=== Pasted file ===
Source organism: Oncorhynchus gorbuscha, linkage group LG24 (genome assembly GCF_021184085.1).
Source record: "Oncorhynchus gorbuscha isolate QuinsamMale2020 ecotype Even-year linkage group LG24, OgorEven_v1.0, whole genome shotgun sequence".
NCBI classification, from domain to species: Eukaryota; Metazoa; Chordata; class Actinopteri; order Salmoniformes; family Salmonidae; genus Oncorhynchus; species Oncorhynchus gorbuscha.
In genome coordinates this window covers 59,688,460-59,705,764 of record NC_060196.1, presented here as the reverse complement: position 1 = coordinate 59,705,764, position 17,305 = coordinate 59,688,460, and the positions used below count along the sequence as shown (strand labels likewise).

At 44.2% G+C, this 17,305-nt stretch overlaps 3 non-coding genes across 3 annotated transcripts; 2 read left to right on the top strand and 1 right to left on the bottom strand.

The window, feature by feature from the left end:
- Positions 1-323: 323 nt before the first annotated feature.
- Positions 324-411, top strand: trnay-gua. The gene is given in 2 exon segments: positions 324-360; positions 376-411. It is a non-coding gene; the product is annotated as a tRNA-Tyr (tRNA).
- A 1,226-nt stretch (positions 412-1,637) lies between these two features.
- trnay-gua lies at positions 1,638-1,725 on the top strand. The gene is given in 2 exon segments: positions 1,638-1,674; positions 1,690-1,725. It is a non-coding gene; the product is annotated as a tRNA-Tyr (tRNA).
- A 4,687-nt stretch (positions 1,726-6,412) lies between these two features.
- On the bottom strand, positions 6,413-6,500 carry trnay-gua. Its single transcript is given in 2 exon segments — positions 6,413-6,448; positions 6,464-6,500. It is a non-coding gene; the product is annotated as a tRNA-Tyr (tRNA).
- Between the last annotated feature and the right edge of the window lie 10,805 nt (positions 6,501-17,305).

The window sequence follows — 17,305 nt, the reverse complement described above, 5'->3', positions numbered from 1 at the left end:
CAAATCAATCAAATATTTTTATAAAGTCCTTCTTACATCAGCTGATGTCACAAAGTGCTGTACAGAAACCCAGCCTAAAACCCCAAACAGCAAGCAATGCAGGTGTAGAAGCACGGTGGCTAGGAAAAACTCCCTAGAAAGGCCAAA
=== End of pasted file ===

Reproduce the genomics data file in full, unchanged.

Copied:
Source organism: Oncorhynchus gorbuscha, linkage group LG24 (genome assembly GCF_021184085.1).
Source record: "Oncorhynchus gorbuscha isolate QuinsamMale2020 ecotype Even-year linkage group LG24, OgorEven_v1.0, whole genome shotgun sequence".
NCBI classification, from domain to species: Eukaryota; Metazoa; Chordata; class Actinopteri; order Salmoniformes; family Salmonidae; genus Oncorhynchus; species Oncorhynchus gorbuscha.
In genome coordinates this window covers 59,688,460-59,705,764 of record NC_060196.1, presented here as the reverse complement: position 1 = coordinate 59,705,764, position 17,305 = coordinate 59,688,460, and the positions used below count along the sequence as shown (strand labels likewise).

At 44.2% G+C, this 17,305-nt stretch overlaps 3 non-coding genes across 3 annotated transcripts; 2 read left to right on the top strand and 1 right to left on the bottom strand.

The window, feature by feature from the left end:
- Positions 1-323: 323 nt before the first annotated feature.
- Positions 324-411, top strand: trnay-gua. The gene is given in 2 exon segments: positions 324-360; positions 376-411. It is a non-coding gene; the product is annotated as a tRNA-Tyr (tRNA).
- A 1,226-nt stretch (positions 412-1,637) lies between these two features.
- trnay-gua lies at positions 1,638-1,725 on the top strand. The gene is given in 2 exon segments: positions 1,638-1,674; positions 1,690-1,725. It is a non-coding gene; the product is annotated as a tRNA-Tyr (tRNA).
- A 4,687-nt stretch (positions 1,726-6,412) lies between these two features.
- On the bottom strand, positions 6,413-6,500 carry trnay-gua. Its single transcript is given in 2 exon segments — positions 6,413-6,448; positions 6,464-6,500. It is a non-coding gene; the product is annotated as a tRNA-Tyr (tRNA).
- Between the last annotated feature and the right edge of the window lie 10,805 nt (positions 6,501-17,305).

The window sequence follows — 17,305 nt, the reverse complement described above, 5'->3', positions numbered from 1 at the left end:
CAAATCAATCAAATATTTTTATAAAGTCCTTCTTACATCAGCTGATGTCACAAAGTGCTGTACAGAAACCCAGCCTAAAACCCCAAACAGCAAGCAATGCAGGTGTAGAAGCACGGTGGCTAGGAAAAACTCCCTAGAAAGGCCAAA